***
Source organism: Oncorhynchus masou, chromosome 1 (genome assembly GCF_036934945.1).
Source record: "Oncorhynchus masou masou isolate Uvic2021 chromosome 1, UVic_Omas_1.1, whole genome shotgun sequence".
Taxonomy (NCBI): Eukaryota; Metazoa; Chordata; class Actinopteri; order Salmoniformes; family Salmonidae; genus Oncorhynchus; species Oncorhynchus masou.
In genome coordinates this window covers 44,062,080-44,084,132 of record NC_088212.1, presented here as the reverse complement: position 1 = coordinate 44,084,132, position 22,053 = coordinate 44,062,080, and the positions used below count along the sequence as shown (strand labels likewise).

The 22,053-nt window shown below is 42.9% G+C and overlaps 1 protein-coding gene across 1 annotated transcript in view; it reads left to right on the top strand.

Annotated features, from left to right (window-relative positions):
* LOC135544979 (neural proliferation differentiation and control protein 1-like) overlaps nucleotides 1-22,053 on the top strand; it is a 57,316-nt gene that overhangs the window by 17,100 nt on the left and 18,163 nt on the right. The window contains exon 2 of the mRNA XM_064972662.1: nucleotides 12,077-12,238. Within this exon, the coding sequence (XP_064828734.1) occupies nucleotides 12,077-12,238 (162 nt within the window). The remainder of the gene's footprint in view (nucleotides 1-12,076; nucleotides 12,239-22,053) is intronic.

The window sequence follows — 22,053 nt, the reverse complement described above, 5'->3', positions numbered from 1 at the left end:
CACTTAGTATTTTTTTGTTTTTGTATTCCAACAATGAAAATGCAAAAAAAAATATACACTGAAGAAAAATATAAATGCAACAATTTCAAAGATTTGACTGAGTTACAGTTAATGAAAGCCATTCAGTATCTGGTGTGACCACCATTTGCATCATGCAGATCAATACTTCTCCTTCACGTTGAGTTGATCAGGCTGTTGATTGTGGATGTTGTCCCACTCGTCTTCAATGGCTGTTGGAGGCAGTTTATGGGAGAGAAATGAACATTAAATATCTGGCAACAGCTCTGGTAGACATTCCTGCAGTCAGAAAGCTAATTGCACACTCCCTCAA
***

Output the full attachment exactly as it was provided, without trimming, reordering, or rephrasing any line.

Source organism: Oncorhynchus masou, chromosome 1 (genome assembly GCF_036934945.1).
Source record: "Oncorhynchus masou masou isolate Uvic2021 chromosome 1, UVic_Omas_1.1, whole genome shotgun sequence".
Taxonomy (NCBI): Eukaryota; Metazoa; Chordata; class Actinopteri; order Salmoniformes; family Salmonidae; genus Oncorhynchus; species Oncorhynchus masou.
In genome coordinates this window covers 44,062,080-44,084,132 of record NC_088212.1, presented here as the reverse complement: position 1 = coordinate 44,084,132, position 22,053 = coordinate 44,062,080, and the positions used below count along the sequence as shown (strand labels likewise).

The 22,053-nt window shown below is 42.9% G+C and overlaps 1 protein-coding gene across 1 annotated transcript in view; it reads left to right on the top strand.

Annotated features, from left to right (window-relative positions):
* LOC135544979 (neural proliferation differentiation and control protein 1-like) overlaps nucleotides 1-22,053 on the top strand; it is a 57,316-nt gene that overhangs the window by 17,100 nt on the left and 18,163 nt on the right. The window contains exon 2 of the mRNA XM_064972662.1: nucleotides 12,077-12,238. Within this exon, the coding sequence (XP_064828734.1) occupies nucleotides 12,077-12,238 (162 nt within the window). The remainder of the gene's footprint in view (nucleotides 1-12,076; nucleotides 12,239-22,053) is intronic.

The window sequence follows — 22,053 nt, the reverse complement described above, 5'->3', positions numbered from 1 at the left end:
CACTTAGTATTTTTTTGTTTTTGTATTCCAACAATGAAAATGCAAAAAAAAATATACACTGAAGAAAAATATAAATGCAACAATTTCAAAGATTTGACTGAGTTACAGTTAATGAAAGCCATTCAGTATCTGGTGTGACCACCATTTGCATCATGCAGATCAATACTTCTCCTTCACGTTGAGTTGATCAGGCTGTTGATTGTGGATGTTGTCCCACTCGTCTTCAATGGCTGTTGGAGGCAGTTTATGGGAGAGAAATGAACATTAAATATCTGGCAACAGCTCTGGTAGACATTCCTGCAGTCAGAAAGCTAATTGCACACTCCCTCAA